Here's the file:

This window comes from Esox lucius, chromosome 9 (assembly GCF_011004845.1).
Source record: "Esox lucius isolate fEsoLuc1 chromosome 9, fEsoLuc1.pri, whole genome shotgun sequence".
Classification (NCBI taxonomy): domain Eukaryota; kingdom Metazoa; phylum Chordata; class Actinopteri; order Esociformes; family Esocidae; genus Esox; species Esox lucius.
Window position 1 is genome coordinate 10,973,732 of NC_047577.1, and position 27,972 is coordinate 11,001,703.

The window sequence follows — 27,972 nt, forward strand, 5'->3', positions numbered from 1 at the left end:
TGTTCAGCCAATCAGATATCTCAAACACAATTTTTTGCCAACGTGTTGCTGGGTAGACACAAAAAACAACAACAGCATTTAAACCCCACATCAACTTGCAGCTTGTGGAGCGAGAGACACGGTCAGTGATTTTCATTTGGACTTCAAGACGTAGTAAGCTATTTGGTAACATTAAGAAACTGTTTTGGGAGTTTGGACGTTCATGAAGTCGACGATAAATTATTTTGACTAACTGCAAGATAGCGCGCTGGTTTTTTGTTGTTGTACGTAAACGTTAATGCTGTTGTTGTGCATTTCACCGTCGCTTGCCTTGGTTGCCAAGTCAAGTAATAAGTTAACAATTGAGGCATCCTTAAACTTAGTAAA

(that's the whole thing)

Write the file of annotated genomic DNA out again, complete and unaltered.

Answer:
This window comes from Esox lucius, chromosome 9 (assembly GCF_011004845.1).
Source record: "Esox lucius isolate fEsoLuc1 chromosome 9, fEsoLuc1.pri, whole genome shotgun sequence".
Classification (NCBI taxonomy): domain Eukaryota; kingdom Metazoa; phylum Chordata; class Actinopteri; order Esociformes; family Esocidae; genus Esox; species Esox lucius.
Window position 1 is genome coordinate 10,973,732 of NC_047577.1, and position 27,972 is coordinate 11,001,703.

The window sequence follows — 27,972 nt, forward strand, 5'->3', positions numbered from 1 at the left end:
TGTTCAGCCAATCAGATATCTCAAACACAATTTTTTGCCAACGTGTTGCTGGGTAGACACAAAAAACAACAACAGCATTTAAACCCCACATCAACTTGCAGCTTGTGGAGCGAGAGACACGGTCAGTGATTTTCATTTGGACTTCAAGACGTAGTAAGCTATTTGGTAACATTAAGAAACTGTTTTGGGAGTTTGGACGTTCATGAAGTCGACGATAAATTATTTTGACTAACTGCAAGATAGCGCGCTGGTTTTTTGTTGTTGTACGTAAACGTTAATGCTGTTGTTGTGCATTTCACCGTCGCTTGCCTTGGTTGCCAAGTCAAGTAATAAGTTAACAATTGAGGCATCCTTAAACTTAGTAAA